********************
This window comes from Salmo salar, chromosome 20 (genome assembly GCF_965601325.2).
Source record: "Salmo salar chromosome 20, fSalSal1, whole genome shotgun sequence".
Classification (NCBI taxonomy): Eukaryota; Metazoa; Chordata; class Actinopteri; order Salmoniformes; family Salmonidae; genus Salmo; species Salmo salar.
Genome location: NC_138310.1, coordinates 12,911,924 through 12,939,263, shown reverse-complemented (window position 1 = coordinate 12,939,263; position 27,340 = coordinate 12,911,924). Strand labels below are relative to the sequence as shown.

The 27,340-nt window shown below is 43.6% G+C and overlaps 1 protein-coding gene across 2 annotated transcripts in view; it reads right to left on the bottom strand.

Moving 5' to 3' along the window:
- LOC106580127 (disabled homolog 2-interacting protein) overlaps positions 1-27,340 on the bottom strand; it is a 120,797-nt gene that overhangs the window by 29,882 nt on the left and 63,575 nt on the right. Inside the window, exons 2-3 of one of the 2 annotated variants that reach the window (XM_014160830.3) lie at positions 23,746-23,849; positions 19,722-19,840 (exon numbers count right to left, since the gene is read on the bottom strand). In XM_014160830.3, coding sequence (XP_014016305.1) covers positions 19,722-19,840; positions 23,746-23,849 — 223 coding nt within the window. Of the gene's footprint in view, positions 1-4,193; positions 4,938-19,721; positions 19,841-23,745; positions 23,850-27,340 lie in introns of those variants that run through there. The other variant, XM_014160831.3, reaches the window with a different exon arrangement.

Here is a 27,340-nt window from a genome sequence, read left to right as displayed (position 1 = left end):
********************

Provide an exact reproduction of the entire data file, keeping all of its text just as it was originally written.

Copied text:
This window comes from Salmo salar, chromosome 20 (genome assembly GCF_965601325.2).
Source record: "Salmo salar chromosome 20, fSalSal1, whole genome shotgun sequence".
Classification (NCBI taxonomy): Eukaryota; Metazoa; Chordata; class Actinopteri; order Salmoniformes; family Salmonidae; genus Salmo; species Salmo salar.
Genome location: NC_138310.1, coordinates 12,911,924 through 12,939,263, shown reverse-complemented (window position 1 = coordinate 12,939,263; position 27,340 = coordinate 12,911,924). Strand labels below are relative to the sequence as shown.

The 27,340-nt window shown below is 43.6% G+C and overlaps 1 protein-coding gene across 2 annotated transcripts in view; it reads right to left on the bottom strand.

Moving 5' to 3' along the window:
- LOC106580127 (disabled homolog 2-interacting protein) overlaps positions 1-27,340 on the bottom strand; it is a 120,797-nt gene that overhangs the window by 29,882 nt on the left and 63,575 nt on the right. Inside the window, exons 2-3 of one of the 2 annotated variants that reach the window (XM_014160830.3) lie at positions 23,746-23,849; positions 19,722-19,840 (exon numbers count right to left, since the gene is read on the bottom strand). In XM_014160830.3, coding sequence (XP_014016305.1) covers positions 19,722-19,840; positions 23,746-23,849 — 223 coding nt within the window. Of the gene's footprint in view, positions 1-4,193; positions 4,938-19,721; positions 19,841-23,745; positions 23,850-27,340 lie in introns of those variants that run through there. The other variant, XM_014160831.3, reaches the window with a different exon arrangement.

Here is a 27,340-nt window from a genome sequence, read left to right as displayed (position 1 = left end):